For days, we had heard that the horses were coming, yet no one I spoke with knew why. Today, as with many days in Cortona, we were surprised and delighted with a colorful Medieval spectacle.
As overheard in the piazza, the nearby city of Arezzo has been highly victorious in jousting competitions this year. They came to Cortona today, dressed in their finest and with their victors high on horseback, to give thanks to their patron saint, Margherita. One of the participants told me this was a festival of adoration to their patron saint in appreciation for their success this year.
From our house, I heard the drummers and arrived just in time to see them enter the piazza from Via Roma.
A few minutes later, the horses and jousters appeared in full matching Medieval regalia.
Once the horses took their places,
the flag wavers entered and all watched as they performed.
In Italy, flag waving and throwing is a skill learned by the young and perfected over many years. It is an important part of many of the Medieval festivals and ceremonies, and one that requires years of practice.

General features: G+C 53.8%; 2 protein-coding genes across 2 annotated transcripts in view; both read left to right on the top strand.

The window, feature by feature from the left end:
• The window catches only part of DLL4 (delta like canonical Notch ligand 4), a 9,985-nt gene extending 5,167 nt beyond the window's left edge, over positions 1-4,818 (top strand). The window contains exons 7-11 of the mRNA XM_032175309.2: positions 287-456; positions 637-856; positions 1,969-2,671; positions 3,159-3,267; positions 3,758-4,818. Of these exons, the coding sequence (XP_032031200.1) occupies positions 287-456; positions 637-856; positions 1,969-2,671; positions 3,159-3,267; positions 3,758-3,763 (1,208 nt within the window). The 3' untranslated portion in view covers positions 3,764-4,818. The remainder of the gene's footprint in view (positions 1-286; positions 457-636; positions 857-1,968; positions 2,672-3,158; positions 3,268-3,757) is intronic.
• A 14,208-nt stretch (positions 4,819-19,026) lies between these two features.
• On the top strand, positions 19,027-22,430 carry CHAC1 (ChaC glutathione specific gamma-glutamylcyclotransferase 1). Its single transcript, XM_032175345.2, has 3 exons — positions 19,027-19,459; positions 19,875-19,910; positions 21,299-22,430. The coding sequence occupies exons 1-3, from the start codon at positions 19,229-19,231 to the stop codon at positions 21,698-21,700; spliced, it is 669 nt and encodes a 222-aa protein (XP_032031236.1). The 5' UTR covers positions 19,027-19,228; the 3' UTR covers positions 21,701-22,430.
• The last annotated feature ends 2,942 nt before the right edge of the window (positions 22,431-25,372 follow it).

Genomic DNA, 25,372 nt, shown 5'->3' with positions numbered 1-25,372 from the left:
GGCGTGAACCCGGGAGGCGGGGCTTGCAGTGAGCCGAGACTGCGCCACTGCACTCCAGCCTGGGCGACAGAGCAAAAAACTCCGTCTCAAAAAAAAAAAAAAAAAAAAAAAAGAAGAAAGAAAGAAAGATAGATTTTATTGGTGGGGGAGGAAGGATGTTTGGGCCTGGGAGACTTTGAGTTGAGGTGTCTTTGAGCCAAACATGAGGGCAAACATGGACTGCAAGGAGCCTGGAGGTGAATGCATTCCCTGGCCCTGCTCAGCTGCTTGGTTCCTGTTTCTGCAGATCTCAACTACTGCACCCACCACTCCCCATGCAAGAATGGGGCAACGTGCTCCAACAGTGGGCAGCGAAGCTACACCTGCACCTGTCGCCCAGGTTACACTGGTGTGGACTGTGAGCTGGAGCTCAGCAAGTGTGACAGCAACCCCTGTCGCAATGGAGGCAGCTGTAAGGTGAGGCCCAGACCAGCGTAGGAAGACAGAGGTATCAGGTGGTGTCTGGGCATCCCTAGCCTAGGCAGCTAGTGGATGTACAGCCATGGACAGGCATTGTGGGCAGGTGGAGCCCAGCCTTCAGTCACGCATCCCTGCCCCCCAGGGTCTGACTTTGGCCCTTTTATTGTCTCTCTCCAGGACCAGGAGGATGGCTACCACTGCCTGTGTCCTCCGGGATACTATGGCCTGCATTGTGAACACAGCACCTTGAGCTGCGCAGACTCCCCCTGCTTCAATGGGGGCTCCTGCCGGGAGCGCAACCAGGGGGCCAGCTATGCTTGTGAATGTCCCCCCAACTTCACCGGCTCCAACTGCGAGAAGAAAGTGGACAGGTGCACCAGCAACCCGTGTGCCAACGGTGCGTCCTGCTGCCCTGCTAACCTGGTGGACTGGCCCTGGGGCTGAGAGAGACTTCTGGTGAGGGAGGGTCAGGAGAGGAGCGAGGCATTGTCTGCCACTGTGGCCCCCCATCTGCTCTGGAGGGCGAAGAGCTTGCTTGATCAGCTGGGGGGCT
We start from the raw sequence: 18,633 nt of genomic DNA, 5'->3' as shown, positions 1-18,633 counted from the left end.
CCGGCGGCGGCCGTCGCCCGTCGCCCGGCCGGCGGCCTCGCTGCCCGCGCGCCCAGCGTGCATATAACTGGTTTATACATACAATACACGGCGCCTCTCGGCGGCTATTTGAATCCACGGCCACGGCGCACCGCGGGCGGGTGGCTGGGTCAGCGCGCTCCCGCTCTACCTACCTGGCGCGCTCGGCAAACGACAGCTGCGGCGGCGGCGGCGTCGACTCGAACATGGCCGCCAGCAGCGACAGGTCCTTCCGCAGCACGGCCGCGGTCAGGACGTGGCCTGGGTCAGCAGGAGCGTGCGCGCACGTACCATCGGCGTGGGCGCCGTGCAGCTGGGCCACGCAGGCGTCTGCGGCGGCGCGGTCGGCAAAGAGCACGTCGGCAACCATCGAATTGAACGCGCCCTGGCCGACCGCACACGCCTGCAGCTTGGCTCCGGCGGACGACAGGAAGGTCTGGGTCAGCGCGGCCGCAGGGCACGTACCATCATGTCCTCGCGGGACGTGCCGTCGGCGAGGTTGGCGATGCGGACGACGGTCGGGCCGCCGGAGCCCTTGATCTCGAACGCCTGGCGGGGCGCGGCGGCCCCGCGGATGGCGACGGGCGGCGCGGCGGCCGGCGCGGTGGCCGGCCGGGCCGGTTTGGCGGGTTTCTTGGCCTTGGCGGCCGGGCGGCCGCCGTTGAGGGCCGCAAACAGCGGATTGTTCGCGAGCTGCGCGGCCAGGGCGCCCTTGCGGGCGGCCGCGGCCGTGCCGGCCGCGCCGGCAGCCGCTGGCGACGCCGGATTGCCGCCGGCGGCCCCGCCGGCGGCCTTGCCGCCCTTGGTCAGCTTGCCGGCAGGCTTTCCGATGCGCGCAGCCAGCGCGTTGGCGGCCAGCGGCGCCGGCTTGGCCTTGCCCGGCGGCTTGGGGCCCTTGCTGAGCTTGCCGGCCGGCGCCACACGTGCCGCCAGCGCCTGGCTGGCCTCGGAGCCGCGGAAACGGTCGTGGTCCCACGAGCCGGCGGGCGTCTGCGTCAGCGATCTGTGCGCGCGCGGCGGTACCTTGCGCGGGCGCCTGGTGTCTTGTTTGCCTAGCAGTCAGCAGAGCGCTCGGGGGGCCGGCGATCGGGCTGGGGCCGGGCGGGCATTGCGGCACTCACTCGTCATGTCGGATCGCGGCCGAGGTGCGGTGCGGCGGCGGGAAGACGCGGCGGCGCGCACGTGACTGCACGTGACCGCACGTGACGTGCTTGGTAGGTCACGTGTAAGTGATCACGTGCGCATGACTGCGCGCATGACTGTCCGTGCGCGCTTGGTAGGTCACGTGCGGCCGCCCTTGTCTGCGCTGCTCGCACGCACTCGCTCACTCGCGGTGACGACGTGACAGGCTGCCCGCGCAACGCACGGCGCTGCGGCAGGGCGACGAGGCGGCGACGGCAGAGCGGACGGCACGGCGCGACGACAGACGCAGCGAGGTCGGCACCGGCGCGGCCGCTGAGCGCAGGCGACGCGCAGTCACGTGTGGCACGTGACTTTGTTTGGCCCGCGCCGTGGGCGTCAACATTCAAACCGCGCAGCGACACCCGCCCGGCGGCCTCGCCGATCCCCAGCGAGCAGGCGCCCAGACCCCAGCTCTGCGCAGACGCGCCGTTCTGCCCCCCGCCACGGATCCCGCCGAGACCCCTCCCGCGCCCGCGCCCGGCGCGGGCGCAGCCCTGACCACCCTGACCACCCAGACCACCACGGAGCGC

When the performance was finished, they joined the dignitaries on the grand steps of the Municipio for the speeches of gratitude.
Following the ceremony in the piazza, the parade moved down Via Nazionale, the main and only flat street of Cortona.
Their ultimate destination was the beautiful Santa Margherita Church at the top of Cortona –
where the saint lies in glass at the foot of the altar.
In towns and cities all over Italy, ancient customs live on in the hearts, minds and practices of the people who received them from their ancestors and pass them on to future generations. It’s easy to get caught up in the pageantry and imagine days gone by. No matter how often I see one of these, it’s always quite a spectacle to behold.
Note: Click on any picture to enlarge.